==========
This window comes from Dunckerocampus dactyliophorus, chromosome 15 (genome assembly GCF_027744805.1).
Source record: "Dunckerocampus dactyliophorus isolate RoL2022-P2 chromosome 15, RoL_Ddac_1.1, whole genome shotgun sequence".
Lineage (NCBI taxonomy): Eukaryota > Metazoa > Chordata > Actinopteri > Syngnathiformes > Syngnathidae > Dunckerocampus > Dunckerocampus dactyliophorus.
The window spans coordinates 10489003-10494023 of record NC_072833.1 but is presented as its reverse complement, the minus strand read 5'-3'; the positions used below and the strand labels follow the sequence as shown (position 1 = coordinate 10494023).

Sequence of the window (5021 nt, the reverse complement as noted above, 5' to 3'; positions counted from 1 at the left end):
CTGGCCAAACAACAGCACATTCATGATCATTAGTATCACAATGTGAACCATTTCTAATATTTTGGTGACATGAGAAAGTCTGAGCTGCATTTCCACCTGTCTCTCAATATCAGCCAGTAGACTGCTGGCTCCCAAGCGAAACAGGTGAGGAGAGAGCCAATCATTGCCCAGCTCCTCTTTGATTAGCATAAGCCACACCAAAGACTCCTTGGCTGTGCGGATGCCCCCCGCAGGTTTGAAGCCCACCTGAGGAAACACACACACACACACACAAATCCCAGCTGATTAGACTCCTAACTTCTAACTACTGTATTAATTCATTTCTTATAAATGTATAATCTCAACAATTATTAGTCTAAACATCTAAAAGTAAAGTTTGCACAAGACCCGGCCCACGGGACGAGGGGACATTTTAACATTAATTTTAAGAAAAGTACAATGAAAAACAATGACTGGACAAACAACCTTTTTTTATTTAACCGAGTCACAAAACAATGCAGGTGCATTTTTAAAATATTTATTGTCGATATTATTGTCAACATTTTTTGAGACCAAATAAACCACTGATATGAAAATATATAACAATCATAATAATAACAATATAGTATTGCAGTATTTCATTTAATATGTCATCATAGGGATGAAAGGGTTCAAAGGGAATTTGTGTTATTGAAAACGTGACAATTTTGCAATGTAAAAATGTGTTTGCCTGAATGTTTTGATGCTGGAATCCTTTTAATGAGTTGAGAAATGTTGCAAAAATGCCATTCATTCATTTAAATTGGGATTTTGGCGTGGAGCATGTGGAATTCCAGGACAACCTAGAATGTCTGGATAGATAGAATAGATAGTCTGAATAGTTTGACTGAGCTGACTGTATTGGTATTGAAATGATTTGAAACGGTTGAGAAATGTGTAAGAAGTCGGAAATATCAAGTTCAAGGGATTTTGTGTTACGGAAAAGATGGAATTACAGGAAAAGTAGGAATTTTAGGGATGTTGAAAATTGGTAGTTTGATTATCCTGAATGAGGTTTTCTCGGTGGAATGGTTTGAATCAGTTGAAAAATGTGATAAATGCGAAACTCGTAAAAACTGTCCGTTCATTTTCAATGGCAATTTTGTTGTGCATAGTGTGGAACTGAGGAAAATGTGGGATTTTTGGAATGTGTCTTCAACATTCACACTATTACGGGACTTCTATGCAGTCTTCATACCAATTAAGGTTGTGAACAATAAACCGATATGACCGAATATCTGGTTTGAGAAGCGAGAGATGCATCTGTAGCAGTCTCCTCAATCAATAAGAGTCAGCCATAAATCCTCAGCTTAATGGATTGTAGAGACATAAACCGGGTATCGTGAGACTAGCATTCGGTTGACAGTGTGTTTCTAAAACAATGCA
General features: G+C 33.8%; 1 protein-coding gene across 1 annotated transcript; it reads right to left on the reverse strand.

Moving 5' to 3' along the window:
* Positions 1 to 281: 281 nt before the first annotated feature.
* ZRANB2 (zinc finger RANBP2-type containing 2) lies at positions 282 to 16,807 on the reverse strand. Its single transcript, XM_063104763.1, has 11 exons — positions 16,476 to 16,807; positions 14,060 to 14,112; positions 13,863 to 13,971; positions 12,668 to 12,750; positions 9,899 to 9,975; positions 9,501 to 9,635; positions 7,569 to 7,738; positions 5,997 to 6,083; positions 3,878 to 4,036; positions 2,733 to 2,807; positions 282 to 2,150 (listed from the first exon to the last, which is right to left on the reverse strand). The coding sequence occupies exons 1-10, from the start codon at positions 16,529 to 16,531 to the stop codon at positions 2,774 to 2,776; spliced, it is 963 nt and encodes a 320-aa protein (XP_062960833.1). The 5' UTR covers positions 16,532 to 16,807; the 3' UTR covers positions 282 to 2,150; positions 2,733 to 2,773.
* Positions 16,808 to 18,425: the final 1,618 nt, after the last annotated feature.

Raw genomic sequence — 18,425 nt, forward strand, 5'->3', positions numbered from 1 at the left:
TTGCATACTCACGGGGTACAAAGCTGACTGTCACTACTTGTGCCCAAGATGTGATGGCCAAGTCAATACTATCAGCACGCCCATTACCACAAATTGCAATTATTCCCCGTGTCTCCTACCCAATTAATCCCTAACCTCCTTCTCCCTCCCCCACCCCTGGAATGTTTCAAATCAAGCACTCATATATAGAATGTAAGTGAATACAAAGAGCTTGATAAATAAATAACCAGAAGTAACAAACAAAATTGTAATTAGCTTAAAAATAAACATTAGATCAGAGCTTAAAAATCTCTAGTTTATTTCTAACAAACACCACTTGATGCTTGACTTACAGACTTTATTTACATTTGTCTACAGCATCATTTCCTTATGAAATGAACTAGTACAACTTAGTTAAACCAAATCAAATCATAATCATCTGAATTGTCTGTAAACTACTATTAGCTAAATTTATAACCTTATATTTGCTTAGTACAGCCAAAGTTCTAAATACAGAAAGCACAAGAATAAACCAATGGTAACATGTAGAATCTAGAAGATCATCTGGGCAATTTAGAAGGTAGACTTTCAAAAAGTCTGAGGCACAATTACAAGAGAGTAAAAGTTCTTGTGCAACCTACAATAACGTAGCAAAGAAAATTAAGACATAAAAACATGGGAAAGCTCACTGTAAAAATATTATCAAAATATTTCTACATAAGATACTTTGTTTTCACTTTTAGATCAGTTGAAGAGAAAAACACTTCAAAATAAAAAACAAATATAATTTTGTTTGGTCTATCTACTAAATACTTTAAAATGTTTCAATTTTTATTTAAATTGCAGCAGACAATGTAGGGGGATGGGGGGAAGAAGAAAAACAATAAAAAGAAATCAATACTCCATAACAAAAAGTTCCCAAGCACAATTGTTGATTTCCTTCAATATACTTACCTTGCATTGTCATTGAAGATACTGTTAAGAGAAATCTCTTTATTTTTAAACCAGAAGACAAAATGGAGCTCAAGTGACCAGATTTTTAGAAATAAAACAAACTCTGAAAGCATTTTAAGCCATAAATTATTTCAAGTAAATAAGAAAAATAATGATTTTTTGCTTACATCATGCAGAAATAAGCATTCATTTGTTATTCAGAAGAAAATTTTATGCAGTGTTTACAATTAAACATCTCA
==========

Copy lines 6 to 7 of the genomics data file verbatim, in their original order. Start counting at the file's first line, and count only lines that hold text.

CTGGCCAAACAACAGCACATTCATGATCATTAGTATCACAATGTGAACCATTTCTAATATTTTGGTGACATGAGAAAGTCTGAGCTGCATTTCCACCTGTCTCTCAATATCAGCCAGTAGACTGCTGGCTCCCAAGCGAAACAGGTGAGGAGAGAGCCAATCATTGCCCAGCTCCTCTTTGATTAGCATAAGCCACACCAAAGACTCCTTGGCTGTGCGGATGCCCCCCGCAGGTTTGAAGCCCACCTGAGGAAACACACACACACACACACAAATCCCAGCTGATTAGACTCCTAACTTCTAACTACTGTATTAATTCATTTCTTATAAATGTATAATCTCAACAATTATTAGTCTAAACATCTAAAAGTAAAGTTTGCACAAGACCCGGCCCACGGGACGAGGGGACATTTTAACATTAATTTTAAGAAAAGTACAATGAAAAACAATGACTGGACAAACAACCTTTTTTTATTTAACCGAGTCACAAAACAATGCAGGTGCATTTTTAAAATATTTATTGTCGATATTATTGTCAACATTTTTTGAGACCAAATAAACCACTGATATGAAAATATATAACAATCATAATAATAACAATATAGTATTGCAGTATTTCATTTAATATGTCATCATAGGGATGAAAGGGTTCAAAGGGAATTTGTGTTATTGAAAACGTGACAATTTTGCAATGTAAAAATGTGTTTGCCTGAATGTTTTGATGCTGGAATCCTTTTAATGAGTTGAGAAATGTTGCAAAAATGCCATTCATTCATTTAAATTGGGATTTTGGCGTGGAGCATGTGGAATTCCAGGACAACCTAGAATGTCTGGATAGATAGAATAGATAGTCTGAATAGTTTGACTGAGCTGACTGTATTGGTATTGAAATGATTTGAAACGGTTGAGAAATGTGTAAGAAGTCGGAAATATCAAGTTCAAGGGATTTTGTGTTACGGAAAAGATGGAATTACAGGAAAAGTAGGAATTTTAGGGATGTTGAAAATTGGTAGTTTGATTATCCTGAATGAGGTTTTCTCGGTGGAATGGTTTGAATCAGTTGAAAAATGTGATAAATGCGAAACTCGTAAAAACTGTCCGTTCATTTTCAATGGCAATTTTGTTGTGCATAGTGTGGAACTGAGGAAAATGTGGGATTTTTGGAATGTGTCTTCAACATTCACACTATTACGGGACTTCTATGCAGTCTTCATACCAATTAAGGTTGTGAACAATAAACCGATATGACCGAATATCTGGTTTGAGAAGCGAGAGATGCATCTGTAGCAGTCTCCTCAATCAATAAGAGTCAGCCATAAATCCTCAGCTTAATGGATTGTAGAGACATAAACCGGGTATCGTGAGACTAGCATTCGGTTGACAGTGTGTTTCTAAAACAATGCA
General features: G+C 33.8%; 1 protein-coding gene across 1 annotated transcript; it reads right to left on the reverse strand.